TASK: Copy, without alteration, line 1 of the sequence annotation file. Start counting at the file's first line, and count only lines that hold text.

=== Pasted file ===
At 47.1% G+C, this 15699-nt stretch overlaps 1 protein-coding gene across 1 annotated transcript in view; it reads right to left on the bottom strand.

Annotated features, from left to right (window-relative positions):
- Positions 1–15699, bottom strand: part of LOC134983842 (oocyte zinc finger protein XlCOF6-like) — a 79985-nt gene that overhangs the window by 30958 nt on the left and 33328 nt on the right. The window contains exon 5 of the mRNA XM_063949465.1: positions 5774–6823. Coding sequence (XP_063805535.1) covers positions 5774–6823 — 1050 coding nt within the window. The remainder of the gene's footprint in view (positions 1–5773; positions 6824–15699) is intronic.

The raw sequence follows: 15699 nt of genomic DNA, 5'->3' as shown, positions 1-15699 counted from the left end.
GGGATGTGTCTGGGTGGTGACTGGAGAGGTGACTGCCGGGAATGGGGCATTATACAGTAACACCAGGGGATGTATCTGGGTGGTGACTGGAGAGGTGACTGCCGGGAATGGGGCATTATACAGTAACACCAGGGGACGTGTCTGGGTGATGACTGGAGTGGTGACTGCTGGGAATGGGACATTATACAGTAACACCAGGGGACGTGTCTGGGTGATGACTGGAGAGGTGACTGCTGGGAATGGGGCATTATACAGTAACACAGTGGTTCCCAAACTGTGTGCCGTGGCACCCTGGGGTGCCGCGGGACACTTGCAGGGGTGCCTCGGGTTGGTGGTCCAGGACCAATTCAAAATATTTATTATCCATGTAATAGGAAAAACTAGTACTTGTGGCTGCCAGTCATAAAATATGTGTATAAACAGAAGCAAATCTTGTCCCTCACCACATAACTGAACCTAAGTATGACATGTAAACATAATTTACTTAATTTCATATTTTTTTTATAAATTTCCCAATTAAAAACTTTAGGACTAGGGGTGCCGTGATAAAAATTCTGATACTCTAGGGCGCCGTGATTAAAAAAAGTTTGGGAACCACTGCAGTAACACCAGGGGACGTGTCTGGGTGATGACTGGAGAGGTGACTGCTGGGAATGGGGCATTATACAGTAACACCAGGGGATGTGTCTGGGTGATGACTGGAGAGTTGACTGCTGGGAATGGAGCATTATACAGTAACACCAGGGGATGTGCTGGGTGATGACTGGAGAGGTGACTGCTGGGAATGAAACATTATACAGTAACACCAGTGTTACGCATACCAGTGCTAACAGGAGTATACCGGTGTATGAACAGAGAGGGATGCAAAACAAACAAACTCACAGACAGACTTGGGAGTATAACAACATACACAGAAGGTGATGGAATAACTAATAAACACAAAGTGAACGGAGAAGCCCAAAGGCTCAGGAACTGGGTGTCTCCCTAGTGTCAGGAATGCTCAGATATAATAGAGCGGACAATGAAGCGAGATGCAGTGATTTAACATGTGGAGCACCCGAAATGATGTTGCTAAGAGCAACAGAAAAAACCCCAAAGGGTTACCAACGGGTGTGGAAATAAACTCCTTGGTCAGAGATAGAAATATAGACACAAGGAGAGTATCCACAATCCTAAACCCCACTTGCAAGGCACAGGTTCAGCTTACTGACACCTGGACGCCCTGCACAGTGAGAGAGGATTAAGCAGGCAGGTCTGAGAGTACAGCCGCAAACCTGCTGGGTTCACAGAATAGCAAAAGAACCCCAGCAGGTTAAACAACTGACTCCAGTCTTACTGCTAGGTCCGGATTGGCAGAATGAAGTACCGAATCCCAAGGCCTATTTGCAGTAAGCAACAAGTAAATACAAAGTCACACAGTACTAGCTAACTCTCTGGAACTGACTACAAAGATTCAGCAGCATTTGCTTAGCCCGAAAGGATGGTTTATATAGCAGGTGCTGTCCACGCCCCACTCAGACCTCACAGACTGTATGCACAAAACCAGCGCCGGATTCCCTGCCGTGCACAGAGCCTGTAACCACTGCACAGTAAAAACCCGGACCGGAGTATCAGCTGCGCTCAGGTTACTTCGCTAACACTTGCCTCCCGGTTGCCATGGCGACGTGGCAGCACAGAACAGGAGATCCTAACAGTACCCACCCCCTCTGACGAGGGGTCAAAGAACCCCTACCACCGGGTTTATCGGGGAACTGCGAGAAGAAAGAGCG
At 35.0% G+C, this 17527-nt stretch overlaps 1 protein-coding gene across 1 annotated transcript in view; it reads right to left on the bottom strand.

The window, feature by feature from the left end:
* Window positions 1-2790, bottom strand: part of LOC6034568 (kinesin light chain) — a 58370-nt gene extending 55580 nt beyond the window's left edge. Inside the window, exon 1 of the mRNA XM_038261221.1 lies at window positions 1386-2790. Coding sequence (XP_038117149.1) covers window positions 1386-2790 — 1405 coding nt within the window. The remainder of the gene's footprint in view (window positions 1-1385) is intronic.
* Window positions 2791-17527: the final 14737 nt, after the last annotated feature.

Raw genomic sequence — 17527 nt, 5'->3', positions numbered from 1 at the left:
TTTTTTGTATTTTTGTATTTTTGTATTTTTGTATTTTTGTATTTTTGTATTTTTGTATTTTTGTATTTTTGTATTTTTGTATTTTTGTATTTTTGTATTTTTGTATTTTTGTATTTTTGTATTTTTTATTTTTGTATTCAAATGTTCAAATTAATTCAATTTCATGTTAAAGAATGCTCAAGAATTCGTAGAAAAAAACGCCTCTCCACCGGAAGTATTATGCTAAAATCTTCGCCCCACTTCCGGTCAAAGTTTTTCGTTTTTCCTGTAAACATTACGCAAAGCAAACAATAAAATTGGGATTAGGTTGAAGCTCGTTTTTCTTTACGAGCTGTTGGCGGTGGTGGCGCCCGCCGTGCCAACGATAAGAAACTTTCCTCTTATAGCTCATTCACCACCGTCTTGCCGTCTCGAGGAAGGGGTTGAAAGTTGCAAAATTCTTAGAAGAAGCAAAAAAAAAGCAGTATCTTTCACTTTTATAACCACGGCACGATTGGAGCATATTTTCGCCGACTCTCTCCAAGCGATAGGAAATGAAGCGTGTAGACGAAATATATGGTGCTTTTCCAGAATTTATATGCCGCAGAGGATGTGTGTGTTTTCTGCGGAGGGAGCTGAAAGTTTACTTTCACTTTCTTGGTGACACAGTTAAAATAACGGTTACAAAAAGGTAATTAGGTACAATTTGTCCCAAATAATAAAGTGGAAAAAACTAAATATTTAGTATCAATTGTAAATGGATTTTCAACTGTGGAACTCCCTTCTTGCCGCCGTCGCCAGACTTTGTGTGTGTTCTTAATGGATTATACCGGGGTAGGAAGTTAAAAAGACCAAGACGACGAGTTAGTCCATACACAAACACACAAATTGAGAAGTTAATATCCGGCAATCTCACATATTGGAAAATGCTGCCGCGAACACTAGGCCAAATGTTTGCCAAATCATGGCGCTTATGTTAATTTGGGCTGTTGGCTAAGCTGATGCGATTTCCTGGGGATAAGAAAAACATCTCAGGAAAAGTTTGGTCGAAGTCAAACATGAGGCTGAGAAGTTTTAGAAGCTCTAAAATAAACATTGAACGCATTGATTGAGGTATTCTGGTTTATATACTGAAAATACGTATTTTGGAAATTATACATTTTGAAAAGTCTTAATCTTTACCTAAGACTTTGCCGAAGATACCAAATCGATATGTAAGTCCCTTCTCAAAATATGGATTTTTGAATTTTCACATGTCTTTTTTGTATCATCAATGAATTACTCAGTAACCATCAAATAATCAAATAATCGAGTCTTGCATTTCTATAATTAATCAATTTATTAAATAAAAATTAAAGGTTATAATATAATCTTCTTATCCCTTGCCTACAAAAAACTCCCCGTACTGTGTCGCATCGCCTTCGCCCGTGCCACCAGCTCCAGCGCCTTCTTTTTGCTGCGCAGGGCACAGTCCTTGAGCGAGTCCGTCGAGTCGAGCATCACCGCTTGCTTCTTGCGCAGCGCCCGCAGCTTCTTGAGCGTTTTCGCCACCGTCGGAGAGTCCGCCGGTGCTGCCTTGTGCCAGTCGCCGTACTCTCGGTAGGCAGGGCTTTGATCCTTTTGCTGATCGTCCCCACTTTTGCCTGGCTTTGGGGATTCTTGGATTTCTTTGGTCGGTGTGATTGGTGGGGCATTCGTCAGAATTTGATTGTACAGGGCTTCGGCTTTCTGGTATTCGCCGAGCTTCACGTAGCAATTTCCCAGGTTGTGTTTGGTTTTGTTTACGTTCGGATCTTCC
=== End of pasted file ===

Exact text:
At 47.1% G+C, this 15699-nt stretch overlaps 1 protein-coding gene across 1 annotated transcript in view; it reads right to left on the bottom strand.